An Analytical Investigation of Flapping Wing Structures for Micro Air Vehicles

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An analytical model of flapping wing structures for bio-inspired micro air vehicles is presented in this dissertation. Bio-inspired micro air vehicles (MAVs) are based on insects and hummingbirds. These animals have lightweight, flexible wings that undergo large deformations while flapping. Engineering studies have confirmed that deformations can increase the lift of flapping wings. Wing flexibility has been studied through experimental construction-and-evaluation methods and through computational numerical models. Between experimental and numerical methods there is a need for a simple method to model and evaluate the structural dynamics of flexible flapping wings. This dissertation's analytical model addresses this need.

A time-periodic assumed-modes beam analysis of a flapping, flexible wing undergoing linear deformations is developed from a beam analysis of a helicopter blade. The resultant structural model includes bending and torsion degrees of freedom. The model is non-dimensionalized. The ratio of the system's structural natural frequency to wingbeat frequency characterizes its constant stiffness, and the amplitude of flapping motion characterizes its time-periodic stiffness. Current flapping mechanisms and MAVs are compared to biological fliers on the basis of the characteristic parameters. The beam analysis is extended to develop an plate model of a flapping wing.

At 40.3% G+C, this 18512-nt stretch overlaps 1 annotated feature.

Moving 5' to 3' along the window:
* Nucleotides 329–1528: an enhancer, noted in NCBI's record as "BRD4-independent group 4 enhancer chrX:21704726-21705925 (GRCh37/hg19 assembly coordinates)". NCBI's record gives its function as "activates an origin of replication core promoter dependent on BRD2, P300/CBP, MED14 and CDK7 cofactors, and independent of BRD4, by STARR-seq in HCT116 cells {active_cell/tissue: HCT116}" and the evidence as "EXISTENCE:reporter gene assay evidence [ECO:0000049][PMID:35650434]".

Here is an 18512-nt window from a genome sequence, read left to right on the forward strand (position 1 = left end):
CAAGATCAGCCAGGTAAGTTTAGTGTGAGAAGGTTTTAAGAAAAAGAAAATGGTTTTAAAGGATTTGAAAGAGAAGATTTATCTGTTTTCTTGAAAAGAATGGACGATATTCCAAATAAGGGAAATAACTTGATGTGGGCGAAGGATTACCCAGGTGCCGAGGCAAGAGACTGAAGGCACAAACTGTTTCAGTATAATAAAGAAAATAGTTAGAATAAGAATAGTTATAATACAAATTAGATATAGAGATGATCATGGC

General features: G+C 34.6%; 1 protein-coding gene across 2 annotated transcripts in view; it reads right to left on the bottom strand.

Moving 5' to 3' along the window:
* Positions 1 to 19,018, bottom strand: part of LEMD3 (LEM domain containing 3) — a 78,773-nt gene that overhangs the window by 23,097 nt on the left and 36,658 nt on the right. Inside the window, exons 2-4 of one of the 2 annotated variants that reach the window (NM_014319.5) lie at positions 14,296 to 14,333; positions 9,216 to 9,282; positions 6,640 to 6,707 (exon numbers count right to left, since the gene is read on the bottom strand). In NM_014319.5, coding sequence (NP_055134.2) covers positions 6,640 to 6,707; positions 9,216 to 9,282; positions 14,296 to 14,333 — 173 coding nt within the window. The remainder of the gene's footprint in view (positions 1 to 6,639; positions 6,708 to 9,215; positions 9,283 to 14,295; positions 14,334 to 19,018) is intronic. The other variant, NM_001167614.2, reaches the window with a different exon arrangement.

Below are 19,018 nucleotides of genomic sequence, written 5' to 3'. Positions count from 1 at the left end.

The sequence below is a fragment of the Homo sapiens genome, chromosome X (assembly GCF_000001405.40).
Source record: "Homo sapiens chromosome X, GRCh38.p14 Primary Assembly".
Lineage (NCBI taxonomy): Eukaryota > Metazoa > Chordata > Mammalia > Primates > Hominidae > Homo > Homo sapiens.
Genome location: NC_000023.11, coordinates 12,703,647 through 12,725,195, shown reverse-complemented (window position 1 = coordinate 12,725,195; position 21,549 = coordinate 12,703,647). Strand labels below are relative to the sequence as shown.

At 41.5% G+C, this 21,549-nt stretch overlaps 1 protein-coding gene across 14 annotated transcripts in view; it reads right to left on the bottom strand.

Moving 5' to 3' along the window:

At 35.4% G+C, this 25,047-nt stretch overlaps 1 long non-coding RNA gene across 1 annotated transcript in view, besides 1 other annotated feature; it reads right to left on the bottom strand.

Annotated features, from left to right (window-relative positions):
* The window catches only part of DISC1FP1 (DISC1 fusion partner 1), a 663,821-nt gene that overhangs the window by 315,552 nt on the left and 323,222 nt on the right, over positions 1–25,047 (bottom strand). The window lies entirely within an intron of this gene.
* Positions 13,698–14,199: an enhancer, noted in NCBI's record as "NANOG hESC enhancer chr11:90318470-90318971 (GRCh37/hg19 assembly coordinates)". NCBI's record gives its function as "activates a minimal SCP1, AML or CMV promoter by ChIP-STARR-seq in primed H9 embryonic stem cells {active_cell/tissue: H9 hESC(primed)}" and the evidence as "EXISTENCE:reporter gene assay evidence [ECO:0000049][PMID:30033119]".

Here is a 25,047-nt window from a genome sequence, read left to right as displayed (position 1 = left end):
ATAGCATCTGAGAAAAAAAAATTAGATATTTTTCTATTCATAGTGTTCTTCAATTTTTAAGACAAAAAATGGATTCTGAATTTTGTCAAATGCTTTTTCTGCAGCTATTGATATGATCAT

The time-periodic stability of the flapping wing model is assessed with Floquet analysis. A flapping-wing stability diagram is developed as a function of the characteristic parameters. The analysis indicates that time-periodic instabilities are more likely for large-amplitude, high-frequency flapping motion. Instabilities associated with the first bending mode dominate the stability diagram. Due to current limitations of flapping mechanisms, instabilities are not likely in current experiments but become more likely at the operating conditions of biological fliers.

The effect of structural design parameters, including wing planform and material stiffness, are assessed with an assumed-modes aeroelastic model. Wing planforms are developed from an empirical model of biological planforms. Non-linearities are described in the effect of membrane thickness on lift generation. Structural couplings due to time-periodic stiffness are identified that can decrease lift generation at certain wingbeat frequencies.